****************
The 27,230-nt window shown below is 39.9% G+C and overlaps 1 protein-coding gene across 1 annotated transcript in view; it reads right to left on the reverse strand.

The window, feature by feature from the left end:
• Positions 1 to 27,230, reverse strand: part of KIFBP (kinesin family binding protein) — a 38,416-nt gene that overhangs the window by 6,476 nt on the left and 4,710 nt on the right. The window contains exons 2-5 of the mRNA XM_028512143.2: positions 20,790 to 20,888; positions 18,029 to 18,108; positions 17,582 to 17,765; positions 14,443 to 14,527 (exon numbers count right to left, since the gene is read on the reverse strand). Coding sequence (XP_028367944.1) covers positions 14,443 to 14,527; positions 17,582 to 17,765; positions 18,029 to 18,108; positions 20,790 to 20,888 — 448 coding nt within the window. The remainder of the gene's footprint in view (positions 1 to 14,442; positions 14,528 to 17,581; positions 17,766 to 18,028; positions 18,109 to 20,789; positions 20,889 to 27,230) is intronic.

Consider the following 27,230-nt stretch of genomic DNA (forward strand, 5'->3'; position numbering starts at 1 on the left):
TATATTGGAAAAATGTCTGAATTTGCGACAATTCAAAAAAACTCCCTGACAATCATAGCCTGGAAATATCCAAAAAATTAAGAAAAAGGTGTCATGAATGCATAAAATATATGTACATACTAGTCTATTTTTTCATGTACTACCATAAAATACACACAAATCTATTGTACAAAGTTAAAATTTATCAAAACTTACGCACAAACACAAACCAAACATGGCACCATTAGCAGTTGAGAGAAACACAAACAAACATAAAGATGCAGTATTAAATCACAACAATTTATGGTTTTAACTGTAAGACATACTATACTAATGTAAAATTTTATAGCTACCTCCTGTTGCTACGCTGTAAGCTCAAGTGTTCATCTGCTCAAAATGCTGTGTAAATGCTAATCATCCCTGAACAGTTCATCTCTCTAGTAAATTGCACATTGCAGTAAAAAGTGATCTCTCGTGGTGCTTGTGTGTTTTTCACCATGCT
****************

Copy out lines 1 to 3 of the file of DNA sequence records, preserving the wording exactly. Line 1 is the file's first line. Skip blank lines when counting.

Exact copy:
The 27,230-nt window shown below is 39.9% G+C and overlaps 1 protein-coding gene across 1 annotated transcript in view; it reads right to left on the reverse strand.

The window, feature by feature from the left end:
• Positions 1 to 27,230, reverse strand: part of KIFBP (kinesin family binding protein) — a 38,416-nt gene that overhangs the window by 6,476 nt on the left and 4,710 nt on the right. The window contains exons 2-5 of the mRNA XM_028512143.2: positions 20,790 to 20,888; positions 18,029 to 18,108; positions 17,582 to 17,765; positions 14,443 to 14,527 (exon numbers count right to left, since the gene is read on the reverse strand). Coding sequence (XP_028367944.1) covers positions 14,443 to 14,527; positions 17,582 to 17,765; positions 18,029 to 18,108; positions 20,790 to 20,888 — 448 coding nt within the window. The remainder of the gene's footprint in view (positions 1 to 14,442; positions 14,528 to 17,581; positions 17,766 to 18,028; positions 18,109 to 20,789; positions 20,889 to 27,230) is intronic.